• Blatant Lies: When Bond meets him.
  • Cruel and Unusual Death: Sanchez throws him inside his boat's decompression chamber and begins raising the pressure of the chamber. Once the pressure reaches a critical point, Sanchez, taking an axe, hacks through the air-pressure vent. The rapid decompression causes Krest's head to rapidly expand, then explode.
  • Death by Materialism: Subverted. Sanchez is led to think Krest died this way.
  • Dirty Old Man: Drunkenly hits on the considerably younger Lupe while she's sleeping in the captain's quarters.
  • Even Evil Has Standards: As with Kilifer, he's clearly nauseated watching Leiter being fed to the shark.
  • Eye Scream: One of his eyes seems to be always squinted.
  • Faux Affably Evil: He's presented as a gentleman of sorts early on, but shows his evil side quickly once Bond busts a drug deal Krest arranged.
  • I Need a Freaking Drink: He's often inebriated at inappropriate moments. Including right before he is executed by Sanchez when Bond sets him up.
  • Karmic Death: At least in the eyes of Sanchez, who kills him while he's locked with the money that Sanchez thinks he stole from him. In the book, he's choked with the Hilderbrand Rarity in his sleep.
  • Mistaken for a Traitor: Krest may have been loyal to Sanchez the whole time, but between Bond's convincing tip to Sanchez about a possible traitor in his organization, and the presence of a huge pile of Sanchez's money on his boat, and Krest being drunk at the time, he ends up looking guilty as sin.
  • The Peeping Tom: Frequently spies on Lupe, to Sanchez's annoyance.
  • Reality Ensues: Krest essentially ends up having to be the unfortunate henchman who has to explain to his unimpressed boss exactly what happened when James Bond performed one of his awesome-but-completely-unbelievable stunts that completely fouls up the boss's operations. It ends about as well for him as you'd expect.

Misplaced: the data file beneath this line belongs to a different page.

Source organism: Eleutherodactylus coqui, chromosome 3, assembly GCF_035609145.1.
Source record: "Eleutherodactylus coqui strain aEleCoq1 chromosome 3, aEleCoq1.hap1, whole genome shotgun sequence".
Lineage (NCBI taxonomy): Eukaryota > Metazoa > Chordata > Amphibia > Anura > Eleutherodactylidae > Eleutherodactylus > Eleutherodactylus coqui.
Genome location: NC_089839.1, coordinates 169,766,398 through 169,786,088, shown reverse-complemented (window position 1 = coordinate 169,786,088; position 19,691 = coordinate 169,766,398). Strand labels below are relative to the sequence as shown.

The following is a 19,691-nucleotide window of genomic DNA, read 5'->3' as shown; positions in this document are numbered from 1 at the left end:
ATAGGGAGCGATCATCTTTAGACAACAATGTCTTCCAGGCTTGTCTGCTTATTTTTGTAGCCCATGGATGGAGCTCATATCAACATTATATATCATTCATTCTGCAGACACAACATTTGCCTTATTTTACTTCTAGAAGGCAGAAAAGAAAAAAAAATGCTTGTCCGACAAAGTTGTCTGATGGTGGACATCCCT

• Wealthy Yacht Owner: And "marine biologist".
  • Your Head Asplode: Along with the rest of him when Sanchez locks him in a decompression chamber.


Colonel Heller
"You're not going to believe who this guy is."

Played by: Don Stroud

Sanchez's head of security, he is the head of the Isthmus military.

  • All There in the Manual: A deleted scene has Pam explaining to Bond that Heller had served in the Green Berets before resigning disgracefully.
  • Asshole Victim: Was a loyal member of Sanchez's entourage until his boss sought to use Stinger missiles against American passenger planes to blackmail the DEA. His attempt to return the weapons lands him on the receiving end of a forklift courtesy of Braun.
  • Double Agent: He's CIA grass who was planning on return to the government Stinger missiles that Sanchez is threatening to use to shoot down passenger jets, in exchange for immunity by the DEA.
  • Even Evil Has Standards: He doesn't seem to have too much problem with the drug-running operation that Sanchez masterminds but it appears that Sanchez acquiring Stinger missiles and threatening to shoot down civilian aircraft is a step too far.
  • Fallen Hero: A disgraced Green Beret who later becomes the head of security for a drug lord.
  • Impaled with Extreme Prejudice: Gets killed by being impaled with a forklift.
  • The Mole: He was one within Sanchez's operation.
  • Mook Lieutenant: Leads the Isthmus military, as witnessed in a strike against Kwang's base, uniform and all.
  • Names to Run Away from Really Fast: With a name like "Heller"? Hell, yeah.